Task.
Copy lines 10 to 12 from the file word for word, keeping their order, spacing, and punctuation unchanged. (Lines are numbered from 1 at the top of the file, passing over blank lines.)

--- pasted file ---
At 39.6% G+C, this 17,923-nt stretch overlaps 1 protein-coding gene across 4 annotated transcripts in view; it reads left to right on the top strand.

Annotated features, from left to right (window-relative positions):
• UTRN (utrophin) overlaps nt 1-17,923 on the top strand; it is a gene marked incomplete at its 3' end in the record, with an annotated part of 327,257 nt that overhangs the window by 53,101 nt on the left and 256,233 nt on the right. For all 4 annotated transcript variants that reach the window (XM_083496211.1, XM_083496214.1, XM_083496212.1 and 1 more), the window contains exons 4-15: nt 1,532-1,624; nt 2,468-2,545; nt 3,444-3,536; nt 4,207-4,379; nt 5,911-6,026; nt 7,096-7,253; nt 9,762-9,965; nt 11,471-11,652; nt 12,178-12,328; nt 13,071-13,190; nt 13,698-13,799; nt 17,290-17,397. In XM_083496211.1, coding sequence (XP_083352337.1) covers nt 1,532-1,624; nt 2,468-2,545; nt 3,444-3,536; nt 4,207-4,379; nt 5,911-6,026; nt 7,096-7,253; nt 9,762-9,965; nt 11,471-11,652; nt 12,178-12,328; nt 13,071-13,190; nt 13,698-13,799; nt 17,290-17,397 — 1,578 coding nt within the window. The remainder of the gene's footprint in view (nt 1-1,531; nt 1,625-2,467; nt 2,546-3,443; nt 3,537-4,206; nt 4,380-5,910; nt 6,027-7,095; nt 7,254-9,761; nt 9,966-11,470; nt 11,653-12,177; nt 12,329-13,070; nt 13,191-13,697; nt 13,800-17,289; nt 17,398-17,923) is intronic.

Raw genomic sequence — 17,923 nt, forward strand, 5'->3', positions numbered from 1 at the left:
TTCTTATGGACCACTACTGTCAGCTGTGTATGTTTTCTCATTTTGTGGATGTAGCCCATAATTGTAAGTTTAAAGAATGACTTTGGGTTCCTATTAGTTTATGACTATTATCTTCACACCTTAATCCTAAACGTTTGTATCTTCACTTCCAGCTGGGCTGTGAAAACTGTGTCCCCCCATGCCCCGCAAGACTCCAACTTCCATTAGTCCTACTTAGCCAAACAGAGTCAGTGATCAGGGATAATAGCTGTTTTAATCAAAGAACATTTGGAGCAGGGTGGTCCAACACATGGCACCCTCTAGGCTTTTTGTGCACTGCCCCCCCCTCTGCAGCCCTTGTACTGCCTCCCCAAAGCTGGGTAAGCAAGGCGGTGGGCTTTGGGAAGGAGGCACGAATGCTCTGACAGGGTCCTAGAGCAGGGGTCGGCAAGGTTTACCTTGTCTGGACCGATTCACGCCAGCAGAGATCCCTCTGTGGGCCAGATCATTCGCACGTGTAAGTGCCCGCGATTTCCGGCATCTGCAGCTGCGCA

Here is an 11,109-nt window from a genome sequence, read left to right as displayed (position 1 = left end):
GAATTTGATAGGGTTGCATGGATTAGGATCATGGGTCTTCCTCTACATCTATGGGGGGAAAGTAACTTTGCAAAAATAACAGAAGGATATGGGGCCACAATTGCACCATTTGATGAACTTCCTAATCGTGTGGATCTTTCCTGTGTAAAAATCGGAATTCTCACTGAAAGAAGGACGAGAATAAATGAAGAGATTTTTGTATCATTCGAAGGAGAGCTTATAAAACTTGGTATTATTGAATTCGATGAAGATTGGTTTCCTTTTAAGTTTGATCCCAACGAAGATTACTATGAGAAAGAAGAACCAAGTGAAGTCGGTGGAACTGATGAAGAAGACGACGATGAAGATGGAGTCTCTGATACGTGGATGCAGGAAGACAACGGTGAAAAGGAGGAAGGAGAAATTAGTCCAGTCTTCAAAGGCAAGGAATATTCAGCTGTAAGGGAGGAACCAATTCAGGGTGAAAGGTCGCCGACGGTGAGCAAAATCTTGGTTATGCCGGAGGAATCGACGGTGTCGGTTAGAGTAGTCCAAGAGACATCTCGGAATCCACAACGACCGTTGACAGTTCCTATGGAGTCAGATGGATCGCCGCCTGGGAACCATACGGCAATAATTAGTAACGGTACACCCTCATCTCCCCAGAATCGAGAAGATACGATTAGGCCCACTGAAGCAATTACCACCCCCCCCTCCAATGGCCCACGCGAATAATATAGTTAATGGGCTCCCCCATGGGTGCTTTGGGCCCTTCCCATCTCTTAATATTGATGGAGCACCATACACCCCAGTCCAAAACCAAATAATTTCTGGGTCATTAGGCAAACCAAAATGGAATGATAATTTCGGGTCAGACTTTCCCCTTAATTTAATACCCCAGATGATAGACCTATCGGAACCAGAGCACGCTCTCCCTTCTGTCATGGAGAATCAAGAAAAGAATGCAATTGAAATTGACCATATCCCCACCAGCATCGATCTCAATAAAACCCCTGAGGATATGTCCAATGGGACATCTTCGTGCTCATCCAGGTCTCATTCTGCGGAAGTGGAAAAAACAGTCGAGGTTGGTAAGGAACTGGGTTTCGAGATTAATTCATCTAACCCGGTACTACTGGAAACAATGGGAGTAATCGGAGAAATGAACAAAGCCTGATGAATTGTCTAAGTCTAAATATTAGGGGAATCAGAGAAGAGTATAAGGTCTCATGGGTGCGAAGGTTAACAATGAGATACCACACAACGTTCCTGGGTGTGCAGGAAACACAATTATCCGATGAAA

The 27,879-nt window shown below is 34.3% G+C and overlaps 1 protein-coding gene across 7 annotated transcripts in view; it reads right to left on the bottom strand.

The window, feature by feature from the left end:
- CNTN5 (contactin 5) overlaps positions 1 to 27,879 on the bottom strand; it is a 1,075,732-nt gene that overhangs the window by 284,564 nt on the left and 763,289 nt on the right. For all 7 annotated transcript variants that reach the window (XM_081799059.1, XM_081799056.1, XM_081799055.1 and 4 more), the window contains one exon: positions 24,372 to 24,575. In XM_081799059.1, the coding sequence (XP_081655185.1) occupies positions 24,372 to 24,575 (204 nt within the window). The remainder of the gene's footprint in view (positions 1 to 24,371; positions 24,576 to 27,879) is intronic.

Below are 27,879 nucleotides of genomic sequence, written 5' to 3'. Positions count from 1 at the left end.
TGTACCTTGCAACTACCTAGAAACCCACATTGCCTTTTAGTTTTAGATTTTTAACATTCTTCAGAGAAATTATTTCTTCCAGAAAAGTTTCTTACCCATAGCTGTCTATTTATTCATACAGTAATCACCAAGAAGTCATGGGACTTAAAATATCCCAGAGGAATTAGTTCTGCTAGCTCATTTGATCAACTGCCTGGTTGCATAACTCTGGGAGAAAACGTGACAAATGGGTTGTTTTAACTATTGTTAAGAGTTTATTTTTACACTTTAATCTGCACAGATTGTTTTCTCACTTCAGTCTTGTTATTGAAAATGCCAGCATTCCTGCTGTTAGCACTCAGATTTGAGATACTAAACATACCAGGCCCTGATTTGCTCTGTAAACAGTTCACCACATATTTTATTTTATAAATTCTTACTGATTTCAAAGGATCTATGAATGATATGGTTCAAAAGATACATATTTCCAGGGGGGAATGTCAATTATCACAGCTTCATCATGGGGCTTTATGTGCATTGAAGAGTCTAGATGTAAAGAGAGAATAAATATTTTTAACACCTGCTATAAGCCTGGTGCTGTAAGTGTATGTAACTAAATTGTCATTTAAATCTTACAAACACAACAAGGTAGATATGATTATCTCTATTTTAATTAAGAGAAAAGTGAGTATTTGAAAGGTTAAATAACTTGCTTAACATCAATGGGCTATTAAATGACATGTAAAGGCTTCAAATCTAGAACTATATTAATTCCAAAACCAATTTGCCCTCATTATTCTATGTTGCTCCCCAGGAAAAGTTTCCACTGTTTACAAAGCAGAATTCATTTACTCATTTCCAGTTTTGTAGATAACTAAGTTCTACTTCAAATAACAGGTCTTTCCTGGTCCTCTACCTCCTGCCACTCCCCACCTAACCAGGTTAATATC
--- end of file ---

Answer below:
- CNTN5 (contactin 5) overlaps positions 1 to 27,879 on the bottom strand; it is a 1,075,732-nt gene that overhangs the window by 284,564 nt on the left and 763,289 nt on the right. For all 7 annotated transcript variants that reach the window (XM_081799059.1, XM_081799056.1, XM_081799055.1 and 4 more), the window contains one exon: positions 24,372 to 24,575. In XM_081799059.1, the coding sequence (XP_081655185.1) occupies positions 24,372 to 24,575 (204 nt within the window). The remainder of the gene's footprint in view (positions 1 to 24,371; positions 24,576 to 27,879) is intronic.

Below are 27,879 nucleotides of genomic sequence, written 5' to 3'. Positions count from 1 at the left end.
TGTACCTTGCAACTACCTAGAAACCCACATTGCCTTTTAGTTTTAGATTTTTAACATTCTTCAGAGAAATTATTTCTTCCAGAAAAGTTTCTTACCCATAGCTGTCTATTTATTCATACAGTAATCACCAAGAAGTCATGGGACTTAAAATATCCCAGAGGAATTAGTTCTGCTAGCTCATTTGATCAACTGCCTGGTTGCATAACTCTGGGAGAAAACGTGACAAATGGGTTGTTTTAACTATTGTTAAGAGTTTATTTTTACACTTTAATCTGCACAGATTGTTTTCTCACTTCAGTCTTGTTATTGAAAATGCCAGCATTCCTGCTGTTAGCACTCAGATTTGAGATACTAAACATACCAGGCCCTGATTTGCTCTGTAAACAGTTCACCACATATTTTATTTTATAAATTCTTACTGATTTCAAAGGATCTATGAATGATATGGTTCAAAAGATACATATTTCCAGGGGGGAATGTCAATTATCACAGCTTCATCATGGGGCTTTATGTGCATTGAAGAGTCTAGATGTAAAGAGAGAATAAATATTTTTAACACCTGCTATAAGCCTGGTGCTGTAAGTGTATGTAACTAAATTGTCATTTAAATCTTACAAACACAACAAGGTAGATATGATTATCTCTATTTTAATTAAGAGAAAAGTGAGTATTTGAAAGGTTAAATAACTTGCTTAACATCAATGGGCTATTAAATGACATGTAAAGGCTTCAAATCTAGAACTATATTAATTCCAAAACCAATTTGCCCTCATTATTCTATGTTGCTCCCCAGGAAAAGTTTCCACTGTTTACAAAGCAGAATTCATTTACTCATTTCCAGTTTTGTAGATAACTAAGTTCTACTTCAAATAACAGGTCTTTCCTGGTCCTCTACCTCCTGCCACTCCCCACCTAACCAGGTTAATATC